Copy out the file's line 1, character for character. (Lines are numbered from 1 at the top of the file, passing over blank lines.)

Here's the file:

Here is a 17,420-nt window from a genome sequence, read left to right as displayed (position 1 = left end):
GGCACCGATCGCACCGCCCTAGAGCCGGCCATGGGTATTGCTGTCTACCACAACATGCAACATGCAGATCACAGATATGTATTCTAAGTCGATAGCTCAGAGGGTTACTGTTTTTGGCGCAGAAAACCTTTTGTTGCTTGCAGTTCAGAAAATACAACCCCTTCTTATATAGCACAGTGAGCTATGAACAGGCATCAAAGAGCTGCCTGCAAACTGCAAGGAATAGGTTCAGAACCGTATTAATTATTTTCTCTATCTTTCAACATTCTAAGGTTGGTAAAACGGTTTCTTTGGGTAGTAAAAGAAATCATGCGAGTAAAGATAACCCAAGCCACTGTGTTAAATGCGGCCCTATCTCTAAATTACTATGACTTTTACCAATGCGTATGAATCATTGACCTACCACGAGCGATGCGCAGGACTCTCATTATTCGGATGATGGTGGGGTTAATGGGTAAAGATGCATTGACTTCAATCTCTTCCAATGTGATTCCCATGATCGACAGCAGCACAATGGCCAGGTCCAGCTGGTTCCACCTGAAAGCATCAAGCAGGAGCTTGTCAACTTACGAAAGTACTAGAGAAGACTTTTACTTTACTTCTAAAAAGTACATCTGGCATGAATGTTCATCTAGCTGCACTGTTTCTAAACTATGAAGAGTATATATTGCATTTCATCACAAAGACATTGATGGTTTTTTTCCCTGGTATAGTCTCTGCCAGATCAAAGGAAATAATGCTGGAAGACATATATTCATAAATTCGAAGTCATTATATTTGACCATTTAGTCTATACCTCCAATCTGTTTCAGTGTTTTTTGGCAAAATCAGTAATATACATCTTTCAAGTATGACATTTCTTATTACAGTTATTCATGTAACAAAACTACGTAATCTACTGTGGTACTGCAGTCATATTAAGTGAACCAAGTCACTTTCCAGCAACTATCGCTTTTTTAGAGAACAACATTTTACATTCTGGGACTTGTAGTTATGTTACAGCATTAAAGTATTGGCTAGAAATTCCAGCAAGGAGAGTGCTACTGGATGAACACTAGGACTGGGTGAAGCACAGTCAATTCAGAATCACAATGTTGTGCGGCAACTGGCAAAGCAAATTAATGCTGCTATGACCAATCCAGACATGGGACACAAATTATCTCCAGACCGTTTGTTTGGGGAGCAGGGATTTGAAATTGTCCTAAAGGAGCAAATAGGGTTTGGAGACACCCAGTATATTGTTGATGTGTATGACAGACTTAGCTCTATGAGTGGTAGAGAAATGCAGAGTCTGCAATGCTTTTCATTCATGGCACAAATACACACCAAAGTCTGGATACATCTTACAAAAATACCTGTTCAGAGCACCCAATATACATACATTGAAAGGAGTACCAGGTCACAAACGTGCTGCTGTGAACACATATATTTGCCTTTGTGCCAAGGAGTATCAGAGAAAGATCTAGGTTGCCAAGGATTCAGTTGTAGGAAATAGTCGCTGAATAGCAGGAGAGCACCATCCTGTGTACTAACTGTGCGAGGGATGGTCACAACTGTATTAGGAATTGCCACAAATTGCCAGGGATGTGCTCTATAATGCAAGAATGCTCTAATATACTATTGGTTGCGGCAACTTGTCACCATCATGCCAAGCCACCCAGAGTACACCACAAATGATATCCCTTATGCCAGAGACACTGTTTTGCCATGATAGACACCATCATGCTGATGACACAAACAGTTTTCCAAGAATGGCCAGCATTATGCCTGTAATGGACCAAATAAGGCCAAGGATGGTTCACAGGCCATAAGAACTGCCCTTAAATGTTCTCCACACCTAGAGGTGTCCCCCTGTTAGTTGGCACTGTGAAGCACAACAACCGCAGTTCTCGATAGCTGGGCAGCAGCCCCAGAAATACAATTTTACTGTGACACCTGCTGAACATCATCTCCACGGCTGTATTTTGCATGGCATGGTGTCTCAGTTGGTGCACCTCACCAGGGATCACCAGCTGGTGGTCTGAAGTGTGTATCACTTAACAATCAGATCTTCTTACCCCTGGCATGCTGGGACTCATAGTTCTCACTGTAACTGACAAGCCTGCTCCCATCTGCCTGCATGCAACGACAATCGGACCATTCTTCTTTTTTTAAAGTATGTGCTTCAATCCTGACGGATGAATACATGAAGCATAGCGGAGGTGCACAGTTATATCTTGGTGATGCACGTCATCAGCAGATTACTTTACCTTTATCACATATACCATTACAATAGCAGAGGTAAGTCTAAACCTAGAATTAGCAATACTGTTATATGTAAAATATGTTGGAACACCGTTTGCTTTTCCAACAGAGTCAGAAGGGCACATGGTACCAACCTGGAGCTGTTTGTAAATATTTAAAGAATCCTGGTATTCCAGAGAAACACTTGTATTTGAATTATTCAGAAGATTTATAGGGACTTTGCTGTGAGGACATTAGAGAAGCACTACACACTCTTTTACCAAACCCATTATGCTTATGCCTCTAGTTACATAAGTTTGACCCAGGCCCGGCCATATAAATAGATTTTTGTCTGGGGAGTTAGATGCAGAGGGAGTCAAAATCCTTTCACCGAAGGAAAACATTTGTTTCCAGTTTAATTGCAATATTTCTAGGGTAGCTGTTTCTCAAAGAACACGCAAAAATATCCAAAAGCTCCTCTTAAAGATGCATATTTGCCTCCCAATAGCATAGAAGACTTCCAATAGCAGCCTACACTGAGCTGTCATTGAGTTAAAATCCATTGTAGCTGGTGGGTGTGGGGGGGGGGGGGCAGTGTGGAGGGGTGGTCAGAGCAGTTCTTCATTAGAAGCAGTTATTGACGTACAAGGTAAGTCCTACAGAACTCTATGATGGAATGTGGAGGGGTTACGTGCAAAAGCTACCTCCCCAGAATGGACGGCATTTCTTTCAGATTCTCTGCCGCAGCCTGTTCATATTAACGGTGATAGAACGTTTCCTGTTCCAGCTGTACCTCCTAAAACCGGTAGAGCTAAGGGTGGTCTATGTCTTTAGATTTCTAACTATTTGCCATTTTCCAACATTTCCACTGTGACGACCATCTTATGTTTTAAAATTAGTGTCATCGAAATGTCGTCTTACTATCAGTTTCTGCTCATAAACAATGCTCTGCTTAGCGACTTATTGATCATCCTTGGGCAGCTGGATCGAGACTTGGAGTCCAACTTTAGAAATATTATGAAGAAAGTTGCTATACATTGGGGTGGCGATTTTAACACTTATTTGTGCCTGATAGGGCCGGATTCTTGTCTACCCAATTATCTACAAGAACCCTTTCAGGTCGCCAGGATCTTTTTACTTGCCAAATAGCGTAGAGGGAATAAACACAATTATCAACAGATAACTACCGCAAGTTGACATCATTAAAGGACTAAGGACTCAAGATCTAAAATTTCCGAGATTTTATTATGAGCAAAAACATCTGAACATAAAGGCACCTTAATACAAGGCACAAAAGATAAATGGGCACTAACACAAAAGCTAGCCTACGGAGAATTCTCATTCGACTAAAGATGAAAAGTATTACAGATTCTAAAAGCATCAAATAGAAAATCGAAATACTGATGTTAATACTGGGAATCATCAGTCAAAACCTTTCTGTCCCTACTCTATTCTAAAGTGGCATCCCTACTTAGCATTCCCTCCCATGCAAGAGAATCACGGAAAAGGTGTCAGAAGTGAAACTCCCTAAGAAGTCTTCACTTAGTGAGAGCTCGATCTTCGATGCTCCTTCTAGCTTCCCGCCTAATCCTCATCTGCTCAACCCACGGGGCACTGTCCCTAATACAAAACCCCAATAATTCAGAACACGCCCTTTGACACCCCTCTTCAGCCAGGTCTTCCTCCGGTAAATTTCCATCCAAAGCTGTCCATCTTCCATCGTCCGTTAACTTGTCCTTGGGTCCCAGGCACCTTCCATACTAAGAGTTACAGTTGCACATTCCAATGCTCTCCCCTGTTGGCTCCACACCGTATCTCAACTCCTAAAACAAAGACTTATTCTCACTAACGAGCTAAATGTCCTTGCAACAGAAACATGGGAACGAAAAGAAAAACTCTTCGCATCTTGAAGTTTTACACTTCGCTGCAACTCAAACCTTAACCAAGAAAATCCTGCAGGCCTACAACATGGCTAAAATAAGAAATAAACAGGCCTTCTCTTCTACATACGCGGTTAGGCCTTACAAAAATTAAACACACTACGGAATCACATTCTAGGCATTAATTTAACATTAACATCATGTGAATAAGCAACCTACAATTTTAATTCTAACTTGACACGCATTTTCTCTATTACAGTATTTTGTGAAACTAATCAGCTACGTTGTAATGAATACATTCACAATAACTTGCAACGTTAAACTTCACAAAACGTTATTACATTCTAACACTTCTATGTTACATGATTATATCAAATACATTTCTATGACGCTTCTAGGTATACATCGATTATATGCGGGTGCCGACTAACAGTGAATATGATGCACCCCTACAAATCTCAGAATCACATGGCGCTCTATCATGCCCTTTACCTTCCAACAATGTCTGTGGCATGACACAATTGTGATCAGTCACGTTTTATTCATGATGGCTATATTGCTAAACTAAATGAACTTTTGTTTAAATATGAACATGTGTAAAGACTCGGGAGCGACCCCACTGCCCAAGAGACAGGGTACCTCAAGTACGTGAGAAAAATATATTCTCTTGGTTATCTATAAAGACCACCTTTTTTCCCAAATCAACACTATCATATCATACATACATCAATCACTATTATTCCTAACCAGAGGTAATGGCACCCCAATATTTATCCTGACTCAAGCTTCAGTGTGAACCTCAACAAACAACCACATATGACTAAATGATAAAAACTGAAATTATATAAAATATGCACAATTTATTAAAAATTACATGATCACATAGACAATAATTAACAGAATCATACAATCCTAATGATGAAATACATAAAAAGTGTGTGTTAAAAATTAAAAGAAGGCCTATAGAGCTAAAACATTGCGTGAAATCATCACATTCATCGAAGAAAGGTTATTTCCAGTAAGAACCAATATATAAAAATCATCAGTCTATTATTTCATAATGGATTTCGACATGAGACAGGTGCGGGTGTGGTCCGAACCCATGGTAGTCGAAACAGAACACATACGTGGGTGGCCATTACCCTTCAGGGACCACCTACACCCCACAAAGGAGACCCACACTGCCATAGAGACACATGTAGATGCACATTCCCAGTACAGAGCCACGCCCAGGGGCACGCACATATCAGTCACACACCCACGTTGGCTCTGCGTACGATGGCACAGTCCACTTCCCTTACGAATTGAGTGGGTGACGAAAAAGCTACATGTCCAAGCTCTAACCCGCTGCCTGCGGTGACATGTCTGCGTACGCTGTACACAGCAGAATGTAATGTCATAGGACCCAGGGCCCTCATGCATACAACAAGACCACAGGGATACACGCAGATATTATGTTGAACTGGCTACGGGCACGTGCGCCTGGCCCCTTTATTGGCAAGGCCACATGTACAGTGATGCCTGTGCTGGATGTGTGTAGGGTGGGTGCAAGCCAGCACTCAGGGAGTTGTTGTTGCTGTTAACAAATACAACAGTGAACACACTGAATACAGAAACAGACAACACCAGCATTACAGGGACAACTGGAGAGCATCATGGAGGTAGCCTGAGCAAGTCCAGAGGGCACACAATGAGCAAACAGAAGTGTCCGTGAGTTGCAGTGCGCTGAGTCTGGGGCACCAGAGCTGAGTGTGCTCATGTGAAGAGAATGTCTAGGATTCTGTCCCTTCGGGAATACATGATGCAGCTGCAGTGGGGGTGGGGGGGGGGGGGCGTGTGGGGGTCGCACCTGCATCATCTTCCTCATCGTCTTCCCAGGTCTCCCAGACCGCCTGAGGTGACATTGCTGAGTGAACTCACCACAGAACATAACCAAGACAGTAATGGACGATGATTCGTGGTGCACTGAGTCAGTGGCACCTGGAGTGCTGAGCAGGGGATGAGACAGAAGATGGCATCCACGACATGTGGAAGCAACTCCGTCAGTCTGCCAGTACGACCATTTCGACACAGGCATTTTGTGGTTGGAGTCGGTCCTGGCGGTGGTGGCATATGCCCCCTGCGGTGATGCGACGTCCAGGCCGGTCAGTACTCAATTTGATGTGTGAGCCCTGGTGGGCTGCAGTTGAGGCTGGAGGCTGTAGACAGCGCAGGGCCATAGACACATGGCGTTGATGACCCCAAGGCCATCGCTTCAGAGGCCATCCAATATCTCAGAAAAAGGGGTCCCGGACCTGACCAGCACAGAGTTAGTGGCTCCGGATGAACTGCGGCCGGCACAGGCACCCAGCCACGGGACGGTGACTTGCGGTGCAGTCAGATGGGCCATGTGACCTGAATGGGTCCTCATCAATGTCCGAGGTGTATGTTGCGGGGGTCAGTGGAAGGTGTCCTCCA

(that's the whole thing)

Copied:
Here is a 17,420-nt window from a genome sequence, read left to right as displayed (position 1 = left end):